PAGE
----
The solar inverter is a central component of every solar system, turning the direct current (DC) from a solar panel to the alternating current (AC) we use in homes and the electric grid. Some call it the brains of the solar system because it is where the solar system is monitored and feeds into the AC electrical system.
What could be a game changer for inverters is adding chargers, which could reduce the number of components in an installation and make a less expensive smart energy solution. They could also be the next evolution of solar systems and their integration with EVs.
SolarEdge was the first to introduce an inverter with EV charter in its D-Wave line of products. The company says combining the inverter and charger “eliminates the need for additional wiring, conduit and a breaker installation,” saving time and money. Since customers who install solar systems are more likely to own EVs and vice versa, it makes sense to combine the inverter, charger, and eventually even energy storage system into one unit.
Tesla has combined the inverter with its storage system in the Powerwall, simplifying the installation of some components. But the charger is still separate from the Powerwall and long term I think that will change as well.
Solar systems and electric vehicles have always been destined to meet at some point because they’re both upending energy as we know it. Rooftop solar allows homeowners to generate their own electricity, something that wasn’t possible before, and EVs change how we fuel transportation. What makes them ideal companions is the smart energy capabilities they can provide.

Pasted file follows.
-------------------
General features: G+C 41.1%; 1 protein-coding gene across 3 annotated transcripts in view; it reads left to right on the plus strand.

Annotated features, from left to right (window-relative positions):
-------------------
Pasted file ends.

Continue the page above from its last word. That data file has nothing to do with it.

As rate structures are changed across the country to incorporate time-of-use rates, demand charges, and other fees, solar inverters and energy storage systems are using algorithms to reduce electricity costs for solar owners. That may mean more self-consumption of solar electricity or at times using cheap grid electricity and exporting solar electricity when prices are high.
The same dynamic plays out for EVs, which are major electricity demand sources in a home. If a smart charger can charge the battery when electricity is cheap, it’ll save costs long-term without interrupting a homeowners’ everyday life. Making the decision of when to charge and when not to should fall on the inverter or energy storage system, which is already acting as the brains of the solar system. Inverter chargers make sense for most solar systems as a result.
There are three main companies to watch in inverter chargers over the next few years. SolarEdge is already bringing the charger and inverter together and I would expect more capabilities to be added, like energy storage integrated as well. Tesla is a natural company to launch an inverter combined with energy storage and charging. Another to watch is SunPower, which has residential energy storage systems and will control an EV charger with its solar control system. It could combine all three into one seamless solution as well.
Before long, it’ll be commonplace to get more than just an inverter with your solar system. EV charging will be standard and energy storage could be, too.